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Excerpt #3: Michael Kozoll’s Compassion for Minor Characters

by R Heil last modified Feb 23, 2017 08:10 AM

 

        An even more significant difference between Bochco and Kozoll’s scripts for Delvecchio lies in Kozoll’s compassion for minor characters.  This quality became evident toward the end of his stay with Glen Larson’s unit.  In his rewrite of the Quincy episode “Who’s Who in Neverland,” for example, Claire Gardner is a forty-five-year-old neighbor and friend of Margo Bentley, the woman who has been murdered.  Claire’s primary function in the narrative is to contact Quincy and give him a valuable clue that takes him a step closer toward solving the crime.  Here is how Kozoll sets the scene up:

 

INT. QUINCY’S BOAT – NIGHT

As Claire moves down the stairs ahead of Quincy, her voice carries a forced ring of gaiety.

                                             CLAIRE

                    Wow – this is some kinda place to live – what was it?

                                             QUINCY

                    A boat and whaddaya mean was – She’ll take me around 

                    the world some day. You want a drink?

                                             CLAIRE

                    Do I dare?

                                             QUINCY

                    I prescribe a tall mai tai followed by a loose tongue.

                                             CLAIRE

                    Sounds fascinating. When do we begin?

Quincy’s eyes have fastened on Claire’s.  Her smile enlarges and suspends itself on nothing.

                                             QUINCY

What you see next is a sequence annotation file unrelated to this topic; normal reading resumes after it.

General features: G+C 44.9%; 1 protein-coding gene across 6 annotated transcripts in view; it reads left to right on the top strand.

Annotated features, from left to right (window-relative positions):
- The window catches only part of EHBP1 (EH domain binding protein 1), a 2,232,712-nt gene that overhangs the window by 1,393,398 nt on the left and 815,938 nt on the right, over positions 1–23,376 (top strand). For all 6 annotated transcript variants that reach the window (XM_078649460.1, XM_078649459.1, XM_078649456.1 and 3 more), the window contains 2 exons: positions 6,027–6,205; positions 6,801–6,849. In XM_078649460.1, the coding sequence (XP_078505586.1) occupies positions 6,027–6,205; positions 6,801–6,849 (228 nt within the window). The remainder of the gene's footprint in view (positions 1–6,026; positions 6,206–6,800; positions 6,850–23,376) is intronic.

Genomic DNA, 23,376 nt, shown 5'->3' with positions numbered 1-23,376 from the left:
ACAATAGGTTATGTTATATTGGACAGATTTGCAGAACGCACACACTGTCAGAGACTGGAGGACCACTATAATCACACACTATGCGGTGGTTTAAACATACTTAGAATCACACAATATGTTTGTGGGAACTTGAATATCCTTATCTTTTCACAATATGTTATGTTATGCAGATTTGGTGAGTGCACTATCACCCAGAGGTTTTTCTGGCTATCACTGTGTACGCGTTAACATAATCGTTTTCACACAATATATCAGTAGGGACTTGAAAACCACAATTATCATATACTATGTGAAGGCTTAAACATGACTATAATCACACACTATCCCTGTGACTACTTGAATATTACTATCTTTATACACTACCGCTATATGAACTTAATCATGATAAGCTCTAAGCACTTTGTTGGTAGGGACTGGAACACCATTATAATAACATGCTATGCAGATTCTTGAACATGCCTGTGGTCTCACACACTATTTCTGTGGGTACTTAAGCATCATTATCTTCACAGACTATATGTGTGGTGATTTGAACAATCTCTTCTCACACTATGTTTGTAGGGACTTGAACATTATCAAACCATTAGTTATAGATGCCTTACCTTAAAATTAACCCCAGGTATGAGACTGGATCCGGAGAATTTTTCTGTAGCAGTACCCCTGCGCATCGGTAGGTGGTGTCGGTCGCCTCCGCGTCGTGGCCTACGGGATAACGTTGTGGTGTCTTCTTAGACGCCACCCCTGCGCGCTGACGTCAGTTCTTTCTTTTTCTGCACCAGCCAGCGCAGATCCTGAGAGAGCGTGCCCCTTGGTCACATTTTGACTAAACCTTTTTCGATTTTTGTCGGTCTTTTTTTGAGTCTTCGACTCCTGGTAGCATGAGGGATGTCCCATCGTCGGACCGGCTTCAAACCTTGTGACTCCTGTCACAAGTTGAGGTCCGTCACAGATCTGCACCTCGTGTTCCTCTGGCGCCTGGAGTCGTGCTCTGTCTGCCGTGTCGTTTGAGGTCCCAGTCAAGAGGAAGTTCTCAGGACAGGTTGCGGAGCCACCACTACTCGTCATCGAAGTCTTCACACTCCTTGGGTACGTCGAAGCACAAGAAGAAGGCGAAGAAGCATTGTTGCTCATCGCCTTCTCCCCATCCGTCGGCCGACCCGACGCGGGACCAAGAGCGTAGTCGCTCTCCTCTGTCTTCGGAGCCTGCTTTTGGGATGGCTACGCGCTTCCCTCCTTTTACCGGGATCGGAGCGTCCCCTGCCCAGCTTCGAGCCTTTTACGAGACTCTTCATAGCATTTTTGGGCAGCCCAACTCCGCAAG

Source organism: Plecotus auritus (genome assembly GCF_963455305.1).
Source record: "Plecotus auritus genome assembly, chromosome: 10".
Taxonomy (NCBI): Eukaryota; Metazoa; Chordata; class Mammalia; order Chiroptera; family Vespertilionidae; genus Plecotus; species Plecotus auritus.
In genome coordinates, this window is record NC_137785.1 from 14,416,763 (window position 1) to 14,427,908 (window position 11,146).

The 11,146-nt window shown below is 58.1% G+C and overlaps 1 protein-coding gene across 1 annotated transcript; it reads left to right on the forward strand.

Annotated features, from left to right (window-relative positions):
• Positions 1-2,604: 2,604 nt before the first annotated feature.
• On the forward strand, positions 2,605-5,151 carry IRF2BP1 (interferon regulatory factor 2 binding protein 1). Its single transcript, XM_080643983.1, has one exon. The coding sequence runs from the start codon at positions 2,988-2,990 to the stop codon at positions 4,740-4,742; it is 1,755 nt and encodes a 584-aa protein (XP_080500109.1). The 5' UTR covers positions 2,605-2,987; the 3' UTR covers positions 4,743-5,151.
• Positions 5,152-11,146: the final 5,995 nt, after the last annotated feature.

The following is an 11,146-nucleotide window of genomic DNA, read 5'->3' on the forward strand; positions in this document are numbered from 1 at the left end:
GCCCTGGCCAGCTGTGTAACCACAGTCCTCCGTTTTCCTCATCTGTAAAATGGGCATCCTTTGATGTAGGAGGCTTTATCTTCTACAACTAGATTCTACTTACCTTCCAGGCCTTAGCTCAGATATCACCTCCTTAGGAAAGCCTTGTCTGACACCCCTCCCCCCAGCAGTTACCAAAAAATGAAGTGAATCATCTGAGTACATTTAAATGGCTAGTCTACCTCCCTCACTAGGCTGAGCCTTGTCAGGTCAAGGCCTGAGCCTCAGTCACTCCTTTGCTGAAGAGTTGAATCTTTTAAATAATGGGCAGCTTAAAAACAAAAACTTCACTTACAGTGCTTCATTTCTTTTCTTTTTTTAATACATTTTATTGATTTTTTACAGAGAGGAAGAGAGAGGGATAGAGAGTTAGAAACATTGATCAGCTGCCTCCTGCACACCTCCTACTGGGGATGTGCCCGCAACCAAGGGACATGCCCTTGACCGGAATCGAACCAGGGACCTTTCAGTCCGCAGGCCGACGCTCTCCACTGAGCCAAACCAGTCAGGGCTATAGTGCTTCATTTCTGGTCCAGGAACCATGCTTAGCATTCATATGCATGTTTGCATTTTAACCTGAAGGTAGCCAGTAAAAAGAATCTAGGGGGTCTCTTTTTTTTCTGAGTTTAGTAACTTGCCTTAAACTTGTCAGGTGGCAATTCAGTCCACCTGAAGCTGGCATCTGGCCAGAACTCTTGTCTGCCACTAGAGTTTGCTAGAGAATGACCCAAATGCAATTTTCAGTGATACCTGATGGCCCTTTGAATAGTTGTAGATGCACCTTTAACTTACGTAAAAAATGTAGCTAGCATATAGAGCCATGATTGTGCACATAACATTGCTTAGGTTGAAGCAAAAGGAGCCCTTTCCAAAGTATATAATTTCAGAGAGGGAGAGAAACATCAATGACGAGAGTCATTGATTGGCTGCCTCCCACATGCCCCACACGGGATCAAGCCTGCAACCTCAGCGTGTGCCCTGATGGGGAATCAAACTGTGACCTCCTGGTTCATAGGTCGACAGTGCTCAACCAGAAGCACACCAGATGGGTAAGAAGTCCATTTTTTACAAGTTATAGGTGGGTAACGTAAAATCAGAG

(tender)

                    Hey, are you all right?

Claire’s eyes dampen. The smile fades.

                                             CLAIRE

                    No.

He steps toward her and she comes into his arms.

                                             QUINCY

                    I know, I know. Margo meant a lot to you.

                                             CLAIRE

                    She didn’t have anyone – not anyone.

                                             QUINCY

                    Are you talking about Margo – or yourself?

Claire composes herself and utters a bitter little laugh.  She tries wandering away, but Quincy has a grip on her hand as:

                                             CLAIRE

                    What a joke we must’ve been! Two overage beach-bunnies.

                                             QUINCY

                    Why are you putting yourself down? I think you’re one 

                    of the prettiest, nicest people I’ve met in a long time.

                                             CLAIRE

                    How can you say something like that?